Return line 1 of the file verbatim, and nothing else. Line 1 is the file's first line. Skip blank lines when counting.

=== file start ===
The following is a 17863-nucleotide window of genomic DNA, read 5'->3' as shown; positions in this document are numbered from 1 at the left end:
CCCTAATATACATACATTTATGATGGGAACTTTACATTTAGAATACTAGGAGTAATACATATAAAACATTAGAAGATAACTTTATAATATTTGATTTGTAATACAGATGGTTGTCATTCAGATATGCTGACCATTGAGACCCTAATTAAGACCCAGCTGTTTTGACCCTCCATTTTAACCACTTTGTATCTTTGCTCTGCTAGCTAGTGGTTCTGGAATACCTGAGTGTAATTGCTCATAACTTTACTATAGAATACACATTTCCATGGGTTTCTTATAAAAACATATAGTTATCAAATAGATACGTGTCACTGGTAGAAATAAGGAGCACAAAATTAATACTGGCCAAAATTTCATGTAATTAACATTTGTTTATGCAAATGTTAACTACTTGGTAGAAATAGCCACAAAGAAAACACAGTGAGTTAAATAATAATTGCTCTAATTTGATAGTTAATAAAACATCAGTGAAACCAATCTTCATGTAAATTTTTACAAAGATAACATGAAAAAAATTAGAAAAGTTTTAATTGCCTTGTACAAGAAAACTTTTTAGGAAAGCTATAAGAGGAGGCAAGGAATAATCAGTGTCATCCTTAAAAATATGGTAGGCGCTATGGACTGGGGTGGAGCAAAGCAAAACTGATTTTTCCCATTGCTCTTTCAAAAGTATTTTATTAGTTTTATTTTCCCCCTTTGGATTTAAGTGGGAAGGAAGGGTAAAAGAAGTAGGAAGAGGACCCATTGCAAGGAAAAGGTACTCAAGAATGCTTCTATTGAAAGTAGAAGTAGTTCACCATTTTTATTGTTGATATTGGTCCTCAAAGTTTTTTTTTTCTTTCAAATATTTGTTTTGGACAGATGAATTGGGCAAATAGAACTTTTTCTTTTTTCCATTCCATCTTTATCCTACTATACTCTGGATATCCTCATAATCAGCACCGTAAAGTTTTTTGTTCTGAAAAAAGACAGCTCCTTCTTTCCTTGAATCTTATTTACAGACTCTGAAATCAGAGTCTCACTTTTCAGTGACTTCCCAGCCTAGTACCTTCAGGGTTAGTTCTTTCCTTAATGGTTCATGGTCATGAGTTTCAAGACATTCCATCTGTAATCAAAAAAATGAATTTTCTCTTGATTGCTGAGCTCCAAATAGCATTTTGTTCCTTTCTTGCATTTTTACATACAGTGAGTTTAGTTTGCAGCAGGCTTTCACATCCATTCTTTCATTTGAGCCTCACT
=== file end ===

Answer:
The following is a 17863-nucleotide window of genomic DNA, read 5'->3' as shown; positions in this document are numbered from 1 at the left end: